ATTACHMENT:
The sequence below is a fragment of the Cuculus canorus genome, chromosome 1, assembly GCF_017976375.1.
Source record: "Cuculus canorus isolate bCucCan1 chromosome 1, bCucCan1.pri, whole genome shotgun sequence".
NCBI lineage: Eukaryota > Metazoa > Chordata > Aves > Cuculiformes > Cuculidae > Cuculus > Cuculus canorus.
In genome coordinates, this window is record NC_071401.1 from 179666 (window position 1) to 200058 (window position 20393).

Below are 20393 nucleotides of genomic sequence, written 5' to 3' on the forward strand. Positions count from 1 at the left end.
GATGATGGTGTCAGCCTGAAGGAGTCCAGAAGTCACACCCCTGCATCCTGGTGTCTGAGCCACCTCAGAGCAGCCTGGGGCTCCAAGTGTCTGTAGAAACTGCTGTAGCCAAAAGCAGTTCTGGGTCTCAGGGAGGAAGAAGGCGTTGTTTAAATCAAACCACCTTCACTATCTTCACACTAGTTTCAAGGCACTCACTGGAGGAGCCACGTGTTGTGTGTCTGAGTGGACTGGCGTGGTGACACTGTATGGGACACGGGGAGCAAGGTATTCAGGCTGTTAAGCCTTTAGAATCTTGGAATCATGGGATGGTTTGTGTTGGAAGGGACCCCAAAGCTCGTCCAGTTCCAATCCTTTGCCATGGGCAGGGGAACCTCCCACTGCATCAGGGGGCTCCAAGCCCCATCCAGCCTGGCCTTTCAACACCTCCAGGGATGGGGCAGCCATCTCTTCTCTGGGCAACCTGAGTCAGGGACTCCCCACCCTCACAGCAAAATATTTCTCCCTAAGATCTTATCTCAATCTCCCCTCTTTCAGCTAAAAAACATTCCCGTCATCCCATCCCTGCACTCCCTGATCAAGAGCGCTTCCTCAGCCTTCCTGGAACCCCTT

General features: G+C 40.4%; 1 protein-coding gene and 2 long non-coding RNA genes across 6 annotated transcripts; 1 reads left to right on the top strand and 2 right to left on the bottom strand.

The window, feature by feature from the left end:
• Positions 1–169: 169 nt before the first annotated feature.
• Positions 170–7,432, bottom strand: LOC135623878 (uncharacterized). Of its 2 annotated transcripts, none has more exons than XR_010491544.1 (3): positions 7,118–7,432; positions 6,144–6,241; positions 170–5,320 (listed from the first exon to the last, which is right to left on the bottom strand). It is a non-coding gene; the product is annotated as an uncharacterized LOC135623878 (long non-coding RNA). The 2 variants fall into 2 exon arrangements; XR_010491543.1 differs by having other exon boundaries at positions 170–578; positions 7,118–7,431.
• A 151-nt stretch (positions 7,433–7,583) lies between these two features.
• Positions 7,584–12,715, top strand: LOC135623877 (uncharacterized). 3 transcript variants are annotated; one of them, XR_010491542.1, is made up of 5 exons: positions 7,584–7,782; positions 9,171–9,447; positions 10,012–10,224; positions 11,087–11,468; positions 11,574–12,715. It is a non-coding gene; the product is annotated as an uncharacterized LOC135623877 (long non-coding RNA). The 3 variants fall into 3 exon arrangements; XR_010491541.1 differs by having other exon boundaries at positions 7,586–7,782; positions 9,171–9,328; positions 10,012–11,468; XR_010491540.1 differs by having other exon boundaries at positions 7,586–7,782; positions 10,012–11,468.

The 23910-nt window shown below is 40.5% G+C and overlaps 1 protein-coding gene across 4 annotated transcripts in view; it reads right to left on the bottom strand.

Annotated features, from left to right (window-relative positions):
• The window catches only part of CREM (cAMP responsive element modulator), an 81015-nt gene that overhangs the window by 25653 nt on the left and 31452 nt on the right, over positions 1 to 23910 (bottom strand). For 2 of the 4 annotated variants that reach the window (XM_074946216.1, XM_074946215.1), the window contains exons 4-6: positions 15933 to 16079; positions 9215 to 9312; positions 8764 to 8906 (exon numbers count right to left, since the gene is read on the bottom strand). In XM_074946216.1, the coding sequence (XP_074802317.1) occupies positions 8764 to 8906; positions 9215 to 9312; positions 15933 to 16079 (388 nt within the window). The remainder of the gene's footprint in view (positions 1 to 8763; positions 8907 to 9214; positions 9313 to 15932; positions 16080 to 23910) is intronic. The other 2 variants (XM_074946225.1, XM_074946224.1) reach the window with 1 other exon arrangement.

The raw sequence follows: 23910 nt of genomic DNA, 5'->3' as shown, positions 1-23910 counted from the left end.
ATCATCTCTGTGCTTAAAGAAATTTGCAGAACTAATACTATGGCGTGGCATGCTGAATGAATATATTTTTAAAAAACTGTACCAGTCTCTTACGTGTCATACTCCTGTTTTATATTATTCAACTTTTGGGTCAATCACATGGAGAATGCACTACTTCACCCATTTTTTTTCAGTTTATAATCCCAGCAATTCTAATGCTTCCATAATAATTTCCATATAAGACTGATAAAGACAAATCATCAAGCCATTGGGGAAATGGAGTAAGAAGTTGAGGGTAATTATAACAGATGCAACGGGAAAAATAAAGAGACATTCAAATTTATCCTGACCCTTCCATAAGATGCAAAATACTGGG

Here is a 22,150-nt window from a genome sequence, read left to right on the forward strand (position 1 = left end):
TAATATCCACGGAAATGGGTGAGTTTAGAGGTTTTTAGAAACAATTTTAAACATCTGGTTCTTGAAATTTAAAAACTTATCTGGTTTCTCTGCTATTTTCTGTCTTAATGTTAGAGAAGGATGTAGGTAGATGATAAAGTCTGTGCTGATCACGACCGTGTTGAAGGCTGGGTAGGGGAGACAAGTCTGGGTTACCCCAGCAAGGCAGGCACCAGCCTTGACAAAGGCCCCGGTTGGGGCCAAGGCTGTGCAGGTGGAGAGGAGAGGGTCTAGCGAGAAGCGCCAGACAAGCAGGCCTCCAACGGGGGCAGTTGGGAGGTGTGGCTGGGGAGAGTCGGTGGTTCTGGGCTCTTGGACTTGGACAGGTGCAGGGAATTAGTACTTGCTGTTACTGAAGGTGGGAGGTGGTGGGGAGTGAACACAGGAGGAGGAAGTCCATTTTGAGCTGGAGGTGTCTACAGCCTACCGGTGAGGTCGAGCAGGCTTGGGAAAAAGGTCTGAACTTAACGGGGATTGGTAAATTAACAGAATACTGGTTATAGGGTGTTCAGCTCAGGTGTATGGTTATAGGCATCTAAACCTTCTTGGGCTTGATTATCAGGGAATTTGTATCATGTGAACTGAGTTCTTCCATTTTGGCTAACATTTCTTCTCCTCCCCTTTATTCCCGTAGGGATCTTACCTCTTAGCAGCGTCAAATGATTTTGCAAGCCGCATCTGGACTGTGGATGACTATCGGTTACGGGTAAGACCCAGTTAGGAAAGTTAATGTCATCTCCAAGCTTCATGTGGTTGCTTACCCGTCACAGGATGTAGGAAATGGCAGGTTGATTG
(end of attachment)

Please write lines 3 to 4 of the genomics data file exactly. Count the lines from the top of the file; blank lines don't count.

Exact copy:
NCBI lineage: Eukaryota > Metazoa > Chordata > Aves > Cuculiformes > Cuculidae > Cuculus > Cuculus canorus.
In genome coordinates, this window is record NC_071401.1 from 179666 (window position 1) to 200058 (window position 20393).